Sneezin' Season: How To Cope With Allergies This Fall

With up to 30 percent of adults and 40 percent of children suffering from nasal allergies, preparing for fall means preparing for watery eyes and stuffy noses. And while many of us associate spring with being the worst for allergies, surprisingly that may not be the case. In fact, it is believed that nearly 75 percent of springtime allergy sufferers also struggle with allergies in the fall.

Unfortunately, when it comes to allergies there are many triggers that may be the culprit causing your seasonal suffering, some of the common triggers are:
  • Pollen
  • House-dust mites
  • Mold
  • Animals

Keep in mind, though, that during the fall season, there may be one may be one main allergen to blame—ragweed. As part of the daisy family, this plant grows in many areas across the U.S. and begins releasing its pollen throughout the fall months. As if that wasn’t enough, the pollen that ragweed releases can travel for hundreds of miles making its reach expansive.

The good news is there are many ways to make the most of this fall season—despite the ragweed. Here are some helpful tips to keep in mind so that allergies this fall don’t catch you off guard.

Keep a lookout for warm weather: Unusually warm temperatures through fall can worsen allergy symptoms. Get ahead of symptoms by taking allergy medications when the season starts and before symptoms plague you.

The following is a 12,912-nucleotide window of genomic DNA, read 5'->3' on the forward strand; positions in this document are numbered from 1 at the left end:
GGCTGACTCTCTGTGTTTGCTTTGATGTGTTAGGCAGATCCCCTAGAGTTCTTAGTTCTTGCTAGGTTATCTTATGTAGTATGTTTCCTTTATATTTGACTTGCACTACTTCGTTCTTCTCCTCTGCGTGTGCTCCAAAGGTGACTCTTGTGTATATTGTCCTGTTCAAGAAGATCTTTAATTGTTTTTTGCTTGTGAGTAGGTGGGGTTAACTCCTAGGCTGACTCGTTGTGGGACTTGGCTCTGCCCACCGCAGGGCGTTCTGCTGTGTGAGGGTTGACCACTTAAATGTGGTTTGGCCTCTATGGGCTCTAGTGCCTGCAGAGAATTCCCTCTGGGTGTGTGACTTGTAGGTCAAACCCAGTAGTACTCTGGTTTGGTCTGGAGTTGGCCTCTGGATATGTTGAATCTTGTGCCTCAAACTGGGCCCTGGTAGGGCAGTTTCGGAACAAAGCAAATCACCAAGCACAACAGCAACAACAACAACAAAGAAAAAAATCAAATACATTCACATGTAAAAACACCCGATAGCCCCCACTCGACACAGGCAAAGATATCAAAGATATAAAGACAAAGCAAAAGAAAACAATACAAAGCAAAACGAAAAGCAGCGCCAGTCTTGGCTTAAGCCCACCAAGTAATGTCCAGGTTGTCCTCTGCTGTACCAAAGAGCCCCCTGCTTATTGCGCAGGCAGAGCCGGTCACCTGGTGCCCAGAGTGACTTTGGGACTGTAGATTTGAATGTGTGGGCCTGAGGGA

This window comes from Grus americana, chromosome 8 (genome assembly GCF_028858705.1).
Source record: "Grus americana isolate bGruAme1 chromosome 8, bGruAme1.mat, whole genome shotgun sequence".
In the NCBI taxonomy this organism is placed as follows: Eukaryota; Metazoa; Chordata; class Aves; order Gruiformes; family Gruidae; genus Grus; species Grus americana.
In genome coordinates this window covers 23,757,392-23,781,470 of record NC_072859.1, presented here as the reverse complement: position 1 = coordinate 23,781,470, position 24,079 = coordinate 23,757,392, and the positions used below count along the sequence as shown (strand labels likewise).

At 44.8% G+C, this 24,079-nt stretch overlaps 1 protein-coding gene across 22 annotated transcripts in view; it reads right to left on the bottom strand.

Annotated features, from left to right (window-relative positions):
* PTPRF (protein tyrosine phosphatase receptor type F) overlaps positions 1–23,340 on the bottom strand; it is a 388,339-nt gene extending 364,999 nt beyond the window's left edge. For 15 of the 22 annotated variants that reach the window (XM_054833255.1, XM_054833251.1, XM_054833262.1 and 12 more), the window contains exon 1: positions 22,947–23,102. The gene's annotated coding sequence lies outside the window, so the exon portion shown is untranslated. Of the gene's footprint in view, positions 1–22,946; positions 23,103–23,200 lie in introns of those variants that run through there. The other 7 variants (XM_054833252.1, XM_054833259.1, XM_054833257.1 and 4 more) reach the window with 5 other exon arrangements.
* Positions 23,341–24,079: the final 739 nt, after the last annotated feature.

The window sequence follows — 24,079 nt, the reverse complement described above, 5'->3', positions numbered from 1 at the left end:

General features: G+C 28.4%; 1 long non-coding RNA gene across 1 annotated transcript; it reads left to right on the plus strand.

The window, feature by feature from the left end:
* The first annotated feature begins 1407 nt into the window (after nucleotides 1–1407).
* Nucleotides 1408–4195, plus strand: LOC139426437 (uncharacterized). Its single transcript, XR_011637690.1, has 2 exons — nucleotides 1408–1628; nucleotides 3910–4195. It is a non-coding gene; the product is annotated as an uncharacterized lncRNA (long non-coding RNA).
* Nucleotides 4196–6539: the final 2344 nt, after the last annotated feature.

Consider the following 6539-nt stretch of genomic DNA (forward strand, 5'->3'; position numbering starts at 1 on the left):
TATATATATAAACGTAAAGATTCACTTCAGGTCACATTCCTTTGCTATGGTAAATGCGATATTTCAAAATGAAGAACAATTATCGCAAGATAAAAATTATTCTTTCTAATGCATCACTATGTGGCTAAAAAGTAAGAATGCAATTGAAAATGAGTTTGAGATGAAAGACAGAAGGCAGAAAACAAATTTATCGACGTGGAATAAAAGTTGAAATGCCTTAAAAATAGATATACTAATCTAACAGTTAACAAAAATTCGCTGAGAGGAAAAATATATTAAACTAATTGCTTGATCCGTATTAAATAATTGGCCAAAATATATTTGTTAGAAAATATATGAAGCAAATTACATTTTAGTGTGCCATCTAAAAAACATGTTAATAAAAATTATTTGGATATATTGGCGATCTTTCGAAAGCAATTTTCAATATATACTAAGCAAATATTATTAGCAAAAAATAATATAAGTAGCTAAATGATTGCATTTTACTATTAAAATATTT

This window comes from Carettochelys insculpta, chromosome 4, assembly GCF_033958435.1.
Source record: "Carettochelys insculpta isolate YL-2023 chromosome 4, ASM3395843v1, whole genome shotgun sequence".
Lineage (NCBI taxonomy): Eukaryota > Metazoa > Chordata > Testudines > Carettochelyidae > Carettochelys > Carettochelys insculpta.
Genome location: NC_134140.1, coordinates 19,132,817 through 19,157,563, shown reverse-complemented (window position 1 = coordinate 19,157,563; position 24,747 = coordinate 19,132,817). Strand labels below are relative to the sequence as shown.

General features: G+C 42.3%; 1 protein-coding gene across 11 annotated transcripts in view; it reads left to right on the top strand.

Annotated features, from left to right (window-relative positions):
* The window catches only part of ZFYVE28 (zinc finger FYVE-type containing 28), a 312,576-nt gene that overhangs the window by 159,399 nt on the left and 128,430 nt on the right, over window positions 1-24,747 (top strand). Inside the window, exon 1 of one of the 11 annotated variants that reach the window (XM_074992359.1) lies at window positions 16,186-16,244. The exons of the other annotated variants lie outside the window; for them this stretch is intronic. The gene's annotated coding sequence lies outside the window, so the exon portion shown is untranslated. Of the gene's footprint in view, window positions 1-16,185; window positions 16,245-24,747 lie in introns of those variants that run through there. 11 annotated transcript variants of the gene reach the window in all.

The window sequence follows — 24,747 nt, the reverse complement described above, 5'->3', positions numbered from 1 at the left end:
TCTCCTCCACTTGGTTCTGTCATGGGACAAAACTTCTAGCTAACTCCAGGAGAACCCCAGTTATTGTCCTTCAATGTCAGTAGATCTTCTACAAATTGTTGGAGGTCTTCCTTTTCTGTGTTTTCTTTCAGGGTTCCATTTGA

Find the right treatment method for you: With multiple different types of over-the-counter allergy medications, including: antihistamines, decongestants and steroid nasal sprays, you have an abundance of treatment options. Depending on your symptoms, a certain type of medication may be best.

Avoid peak pollen times: With an abundance of fun fall activities, like corn mazes, pumpkin patches and apple picking, make sure to steer clear of peak pollen times. Typically this will be late morning to early afternoon. Also, check pollen counts in the local area, this should help with planning and avoiding excess pollen.

Protect yourself from irritants: While irritants don’t cause allergies, they can make them worse by exacerbating symptoms. Common irritants include cigarette smoke, perfume, aerosol sprays, smoke from wood stoves or fireplaces, car exhaust and many others. Work with your physician to determine what your irritants may be.

While allergies can be a pesky problem, this is not a condition you have to suffer through. There are many options available to you, including medication, personalized treatment and lifestyle changes. Whether you suffer from minor allergies or severe allergies, Gwinnett Medical Center offers the care and expertise you need with ear, nose and throat specialists, as well as Sinus Solutions


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